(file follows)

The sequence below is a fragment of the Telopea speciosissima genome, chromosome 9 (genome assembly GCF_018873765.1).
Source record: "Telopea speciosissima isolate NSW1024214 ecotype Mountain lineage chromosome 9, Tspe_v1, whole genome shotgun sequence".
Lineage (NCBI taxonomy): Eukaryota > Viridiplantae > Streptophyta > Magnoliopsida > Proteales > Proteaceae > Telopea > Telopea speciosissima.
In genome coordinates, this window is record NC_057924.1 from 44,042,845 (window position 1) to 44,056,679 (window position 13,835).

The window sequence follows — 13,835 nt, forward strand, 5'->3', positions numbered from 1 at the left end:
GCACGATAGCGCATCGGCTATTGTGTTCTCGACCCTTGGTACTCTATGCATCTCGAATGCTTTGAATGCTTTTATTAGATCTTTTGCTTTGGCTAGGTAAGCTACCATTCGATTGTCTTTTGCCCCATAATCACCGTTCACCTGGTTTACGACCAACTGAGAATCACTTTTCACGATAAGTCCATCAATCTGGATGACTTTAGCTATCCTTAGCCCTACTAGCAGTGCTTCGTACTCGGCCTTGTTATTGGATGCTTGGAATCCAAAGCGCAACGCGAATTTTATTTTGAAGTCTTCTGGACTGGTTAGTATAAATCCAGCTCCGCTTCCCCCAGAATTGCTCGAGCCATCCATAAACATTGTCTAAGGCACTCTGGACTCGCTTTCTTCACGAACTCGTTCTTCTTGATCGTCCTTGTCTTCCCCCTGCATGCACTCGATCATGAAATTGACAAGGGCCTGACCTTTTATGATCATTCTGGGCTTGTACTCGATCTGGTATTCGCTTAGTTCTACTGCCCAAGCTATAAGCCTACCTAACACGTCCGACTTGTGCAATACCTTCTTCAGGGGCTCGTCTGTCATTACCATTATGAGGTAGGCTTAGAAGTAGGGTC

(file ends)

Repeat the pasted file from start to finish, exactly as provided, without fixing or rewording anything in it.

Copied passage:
The sequence below is a fragment of the Telopea speciosissima genome, chromosome 9 (genome assembly GCF_018873765.1).
Source record: "Telopea speciosissima isolate NSW1024214 ecotype Mountain lineage chromosome 9, Tspe_v1, whole genome shotgun sequence".
Lineage (NCBI taxonomy): Eukaryota > Viridiplantae > Streptophyta > Magnoliopsida > Proteales > Proteaceae > Telopea > Telopea speciosissima.
In genome coordinates, this window is record NC_057924.1 from 44,042,845 (window position 1) to 44,056,679 (window position 13,835).

The window sequence follows — 13,835 nt, forward strand, 5'->3', positions numbered from 1 at the left end:
GCACGATAGCGCATCGGCTATTGTGTTCTCGACCCTTGGTACTCTATGCATCTCGAATGCTTTGAATGCTTTTATTAGATCTTTTGCTTTGGCTAGGTAAGCTACCATTCGATTGTCTTTTGCCCCATAATCACCGTTCACCTGGTTTACGACCAACTGAGAATCACTTTTCACGATAAGTCCATCAATCTGGATGACTTTAGCTATCCTTAGCCCTACTAGCAGTGCTTCGTACTCGGCCTTGTTATTGGATGCTTGGAATCCAAAGCGCAACGCGAATTTTATTTTGAAGTCTTCTGGACTGGTTAGTATAAATCCAGCTCCGCTTCCCCCAGAATTGCTCGAGCCATCCATAAACATTGTCTAAGGCACTCTGGACTCGCTTTCTTCACGAACTCGTTCTTCTTGATCGTCCTTGTCTTCCCCCTGCATGCACTCGATCATGAAATTGACAAGGGCCTGACCTTTTATGATCATTCTGGGCTTGTACTCGATCTGGTATTCGCTTAGTTCTACTGCCCAAGCTATAAGCCTACCTAACACGTCCGACTTGTGCAATACCTTCTTCAGGGGCTCGTCTGTCATTACCATTATGAGGTAGGCTTAGAAGTAGGGTC